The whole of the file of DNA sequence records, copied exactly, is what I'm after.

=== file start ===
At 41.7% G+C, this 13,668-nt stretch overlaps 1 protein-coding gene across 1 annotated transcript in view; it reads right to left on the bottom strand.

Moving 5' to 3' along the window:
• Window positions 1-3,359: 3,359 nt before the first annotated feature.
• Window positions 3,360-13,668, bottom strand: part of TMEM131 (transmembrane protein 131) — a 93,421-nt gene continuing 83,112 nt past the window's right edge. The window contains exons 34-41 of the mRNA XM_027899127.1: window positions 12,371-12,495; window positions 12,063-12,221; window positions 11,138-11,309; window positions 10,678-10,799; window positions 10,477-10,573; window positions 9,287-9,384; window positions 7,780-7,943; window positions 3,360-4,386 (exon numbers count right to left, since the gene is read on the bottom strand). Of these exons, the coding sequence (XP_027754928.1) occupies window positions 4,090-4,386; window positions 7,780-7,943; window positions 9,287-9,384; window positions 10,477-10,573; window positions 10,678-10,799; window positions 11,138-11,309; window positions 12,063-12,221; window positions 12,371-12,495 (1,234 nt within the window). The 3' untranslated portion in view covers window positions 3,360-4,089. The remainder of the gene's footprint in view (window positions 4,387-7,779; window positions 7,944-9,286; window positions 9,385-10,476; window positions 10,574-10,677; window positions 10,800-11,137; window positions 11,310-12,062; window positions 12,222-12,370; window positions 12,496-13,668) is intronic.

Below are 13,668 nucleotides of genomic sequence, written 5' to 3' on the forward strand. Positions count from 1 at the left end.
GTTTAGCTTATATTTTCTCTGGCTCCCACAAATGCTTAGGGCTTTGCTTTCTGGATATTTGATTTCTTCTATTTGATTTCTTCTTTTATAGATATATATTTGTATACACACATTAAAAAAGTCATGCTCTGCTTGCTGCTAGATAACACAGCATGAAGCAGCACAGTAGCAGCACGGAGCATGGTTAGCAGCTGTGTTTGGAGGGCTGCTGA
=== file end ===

At 41.7% G+C, this 13,668-nt stretch overlaps 1 protein-coding gene across 1 annotated transcript in view; it reads right to left on the bottom strand.

Moving 5' to 3' along the window:
• Window positions 1-3,359: 3,359 nt before the first annotated feature.
• Window positions 3,360-13,668, bottom strand: part of TMEM131 (transmembrane protein 131) — a 93,421-nt gene continuing 83,112 nt past the window's right edge. The window contains exons 34-41 of the mRNA XM_027899127.1: window positions 12,371-12,495; window positions 12,063-12,221; window positions 11,138-11,309; window positions 10,678-10,799; window positions 10,477-10,573; window positions 9,287-9,384; window positions 7,780-7,943; window positions 3,360-4,386 (exon numbers count right to left, since the gene is read on the bottom strand). Of these exons, the coding sequence (XP_027754928.1) occupies window positions 4,090-4,386; window positions 7,780-7,943; window positions 9,287-9,384; window positions 10,477-10,573; window positions 10,678-10,799; window positions 11,138-11,309; window positions 12,063-12,221; window positions 12,371-12,495 (1,234 nt within the window). The 3' untranslated portion in view covers window positions 3,360-4,089. The remainder of the gene's footprint in view (window positions 4,387-7,779; window positions 7,944-9,286; window positions 9,385-10,476; window positions 10,574-10,677; window positions 10,800-11,137; window positions 11,310-12,062; window positions 12,222-12,370; window positions 12,496-13,668) is intronic.

Below are 13,668 nucleotides of genomic sequence, written 5' to 3' on the forward strand. Positions count from 1 at the left end.
GTTTAGCTTATATTTTCTCTGGCTCCCACAAATGCTTAGGGCTTTGCTTTCTGGATATTTGATTTCTTCTATTTGATTTCTTCTTTTATAGATATATATTTGTATACACACATTAAAAAAGTCATGCTCTGCTTGCTGCTAGATAACACAGCATGAAGCAGCACAGTAGCAGCACGGAGCATGGTTAGCAGCTGTGTTTGGAGGGCTGCTGA